Alright, it has only been a couple of hours since I held him in my arms, but it seems like just a few minutes ago that he took his last breaths, then a gentle sigh, and then I closed his eyes. I will have those moments with me always, but now I am home and he isn’t here, yet I hear him. How long will I continue to hear him? His whine or whimper from the other room, the familiar noises of him letting me know it is time to eat; I hope I always hear it. At times it went right through me, at times he tried my patience, but he had a way, a very unique way of adoring me. I used to tease him that I never wanted boys, not boy dogs and not boy babies, but he changed my mind when he showed up on our door step that day, he knew I could not deny him and he knew I would try my best to return as much love as he gave to me.
The last night with him was the worst, loud panting and whimpering, he was ready to go, he was tired and couldn’t fight much longer. As he laid there on his side I trickled water in his mouth, this seemed to soothe him, he was dry and his mouth was parched and pasty. I knew his last car ride would be with me in the morning, he loved to go for car rides. I dreaded it, but I wanted him to be free, I needed him to be free, from the disease and the pain. I could always make him feel better, my touch was something that comforted him no matter what the situation was, but on that last night, the slightest comfort I tried to give him made him wince and oh it broke my heart. Every surgery, mishap, injury, or infection he had he was the best patient; he let me do whatever I had to do. He knew I was helping him, he knew I would make him feel better, but I was helpless this time, I hope he understood that. We were only supposed to get weeks with him, after the diagnosis the end of January. We got nearly four months; I think that makes us lucky, I hope he thought so, too.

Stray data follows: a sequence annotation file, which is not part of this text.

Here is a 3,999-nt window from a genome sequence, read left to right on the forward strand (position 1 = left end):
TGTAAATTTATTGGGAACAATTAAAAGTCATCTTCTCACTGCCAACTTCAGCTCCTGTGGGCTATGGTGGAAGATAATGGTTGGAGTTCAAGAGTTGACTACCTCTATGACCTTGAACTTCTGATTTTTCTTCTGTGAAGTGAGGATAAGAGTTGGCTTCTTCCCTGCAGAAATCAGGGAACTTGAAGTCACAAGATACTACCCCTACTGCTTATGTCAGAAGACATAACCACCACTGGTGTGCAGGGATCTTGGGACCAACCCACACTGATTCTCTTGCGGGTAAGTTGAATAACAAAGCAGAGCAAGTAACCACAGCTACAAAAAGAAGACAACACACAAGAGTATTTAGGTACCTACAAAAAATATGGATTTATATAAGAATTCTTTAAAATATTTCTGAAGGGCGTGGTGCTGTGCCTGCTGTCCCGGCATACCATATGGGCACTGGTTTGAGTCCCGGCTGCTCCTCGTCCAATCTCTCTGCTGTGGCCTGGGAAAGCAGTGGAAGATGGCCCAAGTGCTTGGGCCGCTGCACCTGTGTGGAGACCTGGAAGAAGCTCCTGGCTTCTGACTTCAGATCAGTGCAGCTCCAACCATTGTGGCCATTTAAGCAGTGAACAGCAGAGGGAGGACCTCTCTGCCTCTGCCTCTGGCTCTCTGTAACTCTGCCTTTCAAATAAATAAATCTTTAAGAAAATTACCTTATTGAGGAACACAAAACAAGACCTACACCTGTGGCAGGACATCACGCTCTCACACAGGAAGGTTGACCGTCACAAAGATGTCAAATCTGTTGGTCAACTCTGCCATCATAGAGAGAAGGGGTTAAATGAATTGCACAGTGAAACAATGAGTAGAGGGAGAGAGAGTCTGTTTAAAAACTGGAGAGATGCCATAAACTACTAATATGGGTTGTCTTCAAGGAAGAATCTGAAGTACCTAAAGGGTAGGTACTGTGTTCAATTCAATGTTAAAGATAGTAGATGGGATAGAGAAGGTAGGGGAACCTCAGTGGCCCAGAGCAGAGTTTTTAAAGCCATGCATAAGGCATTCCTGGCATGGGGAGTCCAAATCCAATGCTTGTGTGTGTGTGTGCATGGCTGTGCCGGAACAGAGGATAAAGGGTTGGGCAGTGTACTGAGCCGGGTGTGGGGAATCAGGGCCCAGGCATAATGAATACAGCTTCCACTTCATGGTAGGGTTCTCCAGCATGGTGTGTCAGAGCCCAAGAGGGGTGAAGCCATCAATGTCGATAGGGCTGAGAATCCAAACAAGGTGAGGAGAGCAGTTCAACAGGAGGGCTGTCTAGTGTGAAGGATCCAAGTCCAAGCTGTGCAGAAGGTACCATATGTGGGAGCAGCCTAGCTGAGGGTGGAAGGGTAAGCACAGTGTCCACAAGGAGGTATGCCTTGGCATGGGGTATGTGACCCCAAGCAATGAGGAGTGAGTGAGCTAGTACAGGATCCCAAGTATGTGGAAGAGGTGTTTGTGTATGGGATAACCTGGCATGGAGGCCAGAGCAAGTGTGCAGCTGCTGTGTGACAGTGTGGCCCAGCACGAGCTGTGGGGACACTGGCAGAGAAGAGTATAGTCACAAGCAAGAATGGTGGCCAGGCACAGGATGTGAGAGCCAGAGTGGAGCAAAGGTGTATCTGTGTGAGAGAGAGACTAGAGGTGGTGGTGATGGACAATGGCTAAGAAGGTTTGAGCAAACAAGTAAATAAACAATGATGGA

I really thought I had begun the grieving process. I thought the grieving began with the diagnosis in January, but nothing prepared me for today. I knew that I would be holding him in my arms at the end, that I would be a part of his last memory. I needed to go through that with him, I think it was the very least that I owed him and it was my privilege to face that with him. I believe he will always be here and I take comfort in that. Just like I take comfort in knowing he didn’t end up on our doorstep by accident, I am honored that he chose us to spend the last four years of his life with and thankful to the power that had a hand in guiding him here.
Good-bye my sweet Harley-Jack, if you wait outside the gates for me, I promise someday we will walk through them together.